Announcing Stack Overflow Documentation

We started with Q&A. Technical documentation is next, and we need your help.

Whether you're a beginner or an experienced developer, you can contribute.

Sign up and start helping → Learn more about Documentation →

I'm trying to write my own TCP socket. I know Java already has this, but I want to write my own for practice. Just to be clear, I'm not trying to write a client/server using existing java sockets - I want to write my own socket class.

I figured the way to do it was to use a Selector and SocketChannels, but I'm not sure if that's the best way to do it. I was looking at the source code for ServerSocket, and I see that they use SocketImpl, but I'm pretty sure it's all blocking, so I don't think I want to do that.

I want to implement bind, listen, accept, read, and write, where listen listens for a connection on a socket and accept accepts the connection and returns the socket.

I was planning on using code similar to the stuff given here: http://www.exampledepot.com/egs/java.nio/NbClient.html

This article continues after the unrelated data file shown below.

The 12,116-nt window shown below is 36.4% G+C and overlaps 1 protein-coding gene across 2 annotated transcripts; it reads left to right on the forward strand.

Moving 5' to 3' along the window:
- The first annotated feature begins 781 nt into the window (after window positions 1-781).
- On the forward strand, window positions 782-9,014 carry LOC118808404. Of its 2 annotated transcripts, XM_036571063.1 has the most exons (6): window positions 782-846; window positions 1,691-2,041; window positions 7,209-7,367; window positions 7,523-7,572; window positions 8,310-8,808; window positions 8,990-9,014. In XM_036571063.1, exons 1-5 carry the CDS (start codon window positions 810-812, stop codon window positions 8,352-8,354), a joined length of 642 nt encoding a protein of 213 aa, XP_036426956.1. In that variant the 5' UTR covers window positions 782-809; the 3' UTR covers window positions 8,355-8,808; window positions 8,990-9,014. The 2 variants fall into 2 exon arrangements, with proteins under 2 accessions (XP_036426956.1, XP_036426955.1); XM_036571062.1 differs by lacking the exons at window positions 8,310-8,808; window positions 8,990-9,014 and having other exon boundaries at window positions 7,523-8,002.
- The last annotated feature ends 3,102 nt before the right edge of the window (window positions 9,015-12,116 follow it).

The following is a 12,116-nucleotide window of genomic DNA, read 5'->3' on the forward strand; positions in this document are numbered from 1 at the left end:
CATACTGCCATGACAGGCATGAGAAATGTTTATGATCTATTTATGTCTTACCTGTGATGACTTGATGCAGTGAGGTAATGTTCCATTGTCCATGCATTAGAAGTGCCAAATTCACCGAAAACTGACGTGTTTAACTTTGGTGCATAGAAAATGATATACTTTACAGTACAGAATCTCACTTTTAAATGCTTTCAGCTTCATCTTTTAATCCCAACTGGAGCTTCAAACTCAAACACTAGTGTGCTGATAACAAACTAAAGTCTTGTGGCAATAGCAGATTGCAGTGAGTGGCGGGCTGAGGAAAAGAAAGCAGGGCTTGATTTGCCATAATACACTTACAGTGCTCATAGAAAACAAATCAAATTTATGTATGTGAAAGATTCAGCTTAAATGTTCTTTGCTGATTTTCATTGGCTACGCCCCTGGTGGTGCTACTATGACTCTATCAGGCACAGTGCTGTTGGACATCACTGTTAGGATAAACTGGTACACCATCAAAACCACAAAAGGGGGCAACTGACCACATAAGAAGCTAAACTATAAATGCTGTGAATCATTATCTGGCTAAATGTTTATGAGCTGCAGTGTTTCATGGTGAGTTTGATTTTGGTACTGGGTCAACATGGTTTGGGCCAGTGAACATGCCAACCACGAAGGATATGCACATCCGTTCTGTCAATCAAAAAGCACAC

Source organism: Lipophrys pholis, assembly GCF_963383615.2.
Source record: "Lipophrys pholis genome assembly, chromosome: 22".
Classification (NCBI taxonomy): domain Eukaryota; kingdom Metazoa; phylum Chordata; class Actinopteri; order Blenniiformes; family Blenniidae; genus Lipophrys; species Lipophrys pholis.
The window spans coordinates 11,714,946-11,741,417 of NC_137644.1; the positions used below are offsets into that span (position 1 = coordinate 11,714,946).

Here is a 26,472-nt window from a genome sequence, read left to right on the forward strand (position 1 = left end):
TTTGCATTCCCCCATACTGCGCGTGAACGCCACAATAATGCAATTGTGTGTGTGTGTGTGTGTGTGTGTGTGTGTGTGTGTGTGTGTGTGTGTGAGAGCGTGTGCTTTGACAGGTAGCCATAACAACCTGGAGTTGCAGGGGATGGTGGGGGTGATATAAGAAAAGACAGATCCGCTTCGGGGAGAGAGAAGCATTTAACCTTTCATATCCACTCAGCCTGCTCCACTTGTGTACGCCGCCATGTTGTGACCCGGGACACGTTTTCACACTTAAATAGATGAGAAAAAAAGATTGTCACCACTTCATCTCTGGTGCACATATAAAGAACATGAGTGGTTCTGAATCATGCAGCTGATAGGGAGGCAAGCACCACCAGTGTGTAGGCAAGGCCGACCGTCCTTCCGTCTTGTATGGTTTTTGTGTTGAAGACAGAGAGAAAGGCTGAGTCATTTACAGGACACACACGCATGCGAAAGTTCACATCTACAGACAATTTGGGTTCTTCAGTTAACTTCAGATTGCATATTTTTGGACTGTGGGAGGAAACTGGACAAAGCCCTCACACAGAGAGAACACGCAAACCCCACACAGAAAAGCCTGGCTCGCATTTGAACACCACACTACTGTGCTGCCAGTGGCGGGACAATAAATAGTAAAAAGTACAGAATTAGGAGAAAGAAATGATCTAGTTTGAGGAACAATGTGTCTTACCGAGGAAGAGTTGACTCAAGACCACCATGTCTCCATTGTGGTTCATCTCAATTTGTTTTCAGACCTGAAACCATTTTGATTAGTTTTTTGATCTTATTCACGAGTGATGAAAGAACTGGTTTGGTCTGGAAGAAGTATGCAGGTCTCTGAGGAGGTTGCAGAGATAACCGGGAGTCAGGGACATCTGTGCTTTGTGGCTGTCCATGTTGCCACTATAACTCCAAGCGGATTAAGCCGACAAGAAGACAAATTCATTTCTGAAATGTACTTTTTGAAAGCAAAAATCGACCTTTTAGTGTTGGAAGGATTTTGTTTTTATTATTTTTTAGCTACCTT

where the selector finds out what's available, and then I can go and accept what's there periodically.

I guess I just want to know if my approach will work before I write it, and I want to know if this has been implemented anywhere else. I haven't found any straightforward async tcp socket implementation, so if anyone knew where I could get that, that would be wonderful!


share|improve this question
Are you looking to write code that uses the existing Java NIO classes, or are you wanting to rewrite those classes from scratch? Rewriting from scratch would require that you use JNI to get access to the OS level networking primitives. – John Haager Mar 14 '12 at 22:02
I intend to utilize the existing NIO classes, but to simply write my own Socket class. So for example, since most of SocketChannel's methods are nonblocking, I will be content with utilizing all those. – John Doe Mar 14 '12 at 22:06

Your Answer


By posting your answer, you agree to the privacy policy and terms of service.

Browse other questions tagged or ask your own question.